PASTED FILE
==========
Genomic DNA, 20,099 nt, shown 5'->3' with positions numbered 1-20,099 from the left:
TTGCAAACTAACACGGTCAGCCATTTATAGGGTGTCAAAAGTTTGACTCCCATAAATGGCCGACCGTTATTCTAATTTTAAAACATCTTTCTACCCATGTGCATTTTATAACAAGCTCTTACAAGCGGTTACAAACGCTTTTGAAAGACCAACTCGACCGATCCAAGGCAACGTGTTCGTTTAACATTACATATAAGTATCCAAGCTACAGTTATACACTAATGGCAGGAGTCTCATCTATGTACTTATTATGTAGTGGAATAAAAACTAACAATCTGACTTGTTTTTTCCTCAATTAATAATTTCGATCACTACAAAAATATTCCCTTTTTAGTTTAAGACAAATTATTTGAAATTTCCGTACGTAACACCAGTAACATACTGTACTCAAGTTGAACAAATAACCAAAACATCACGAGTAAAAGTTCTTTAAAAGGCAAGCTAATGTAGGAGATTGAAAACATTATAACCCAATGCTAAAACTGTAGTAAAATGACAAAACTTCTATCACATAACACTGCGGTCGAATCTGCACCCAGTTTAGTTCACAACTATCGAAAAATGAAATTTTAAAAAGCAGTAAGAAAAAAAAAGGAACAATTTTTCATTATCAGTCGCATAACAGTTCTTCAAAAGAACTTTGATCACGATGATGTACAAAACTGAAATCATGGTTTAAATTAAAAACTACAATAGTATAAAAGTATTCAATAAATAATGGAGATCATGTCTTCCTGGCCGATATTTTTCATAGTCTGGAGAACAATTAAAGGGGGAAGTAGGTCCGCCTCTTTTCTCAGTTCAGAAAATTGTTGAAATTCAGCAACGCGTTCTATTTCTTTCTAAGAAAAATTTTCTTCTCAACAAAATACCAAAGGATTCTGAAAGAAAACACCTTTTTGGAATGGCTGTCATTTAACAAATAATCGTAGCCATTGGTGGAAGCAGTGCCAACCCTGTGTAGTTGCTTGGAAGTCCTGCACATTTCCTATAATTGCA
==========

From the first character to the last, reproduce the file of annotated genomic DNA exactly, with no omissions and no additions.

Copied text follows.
Genomic DNA, 20,099 nt, shown 5'->3' with positions numbered 1-20,099 from the left:
TTGCAAACTAACACGGTCAGCCATTTATAGGGTGTCAAAAGTTTGACTCCCATAAATGGCCGACCGTTATTCTAATTTTAAAACATCTTTCTACCCATGTGCATTTTATAACAAGCTCTTACAAGCGGTTACAAACGCTTTTGAAAGACCAACTCGACCGATCCAAGGCAACGTGTTCGTTTAACATTACATATAAGTATCCAAGCTACAGTTATACACTAATGGCAGGAGTCTCATCTATGTACTTATTATGTAGTGGAATAAAAACTAACAATCTGACTTGTTTTTTCCTCAATTAATAATTTCGATCACTACAAAAATATTCCCTTTTTAGTTTAAGACAAATTATTTGAAATTTCCGTACGTAACACCAGTAACATACTGTACTCAAGTTGAACAAATAACCAAAACATCACGAGTAAAAGTTCTTTAAAAGGCAAGCTAATGTAGGAGATTGAAAACATTATAACCCAATGCTAAAACTGTAGTAAAATGACAAAACTTCTATCACATAACACTGCGGTCGAATCTGCACCCAGTTTAGTTCACAACTATCGAAAAATGAAATTTTAAAAAGCAGTAAGAAAAAAAAAGGAACAATTTTTCATTATCAGTCGCATAACAGTTCTTCAAAAGAACTTTGATCACGATGATGTACAAAACTGAAATCATGGTTTAAATTAAAAACTACAATAGTATAAAAGTATTCAATAAATAATGGAGATCATGTCTTCCTGGCCGATATTTTTCATAGTCTGGAGAACAATTAAAGGGGGAAGTAGGTCCGCCTCTTTTCTCAGTTCAGAAAATTGTTGAAATTCAGCAACGCGTTCTATTTCTTTCTAAGAAAAATTTTCTTCTCAACAAAATACCAAAGGATTCTGAAAGAAAACACCTTTTTGGAATGGCTGTCATTTAACAAATAATCGTAGCCATTGGTGGAAGCAGTGCCAACCCTGTGTAGTTGCTTGGAAGTCCTGCACATTTCCTATAATTGCA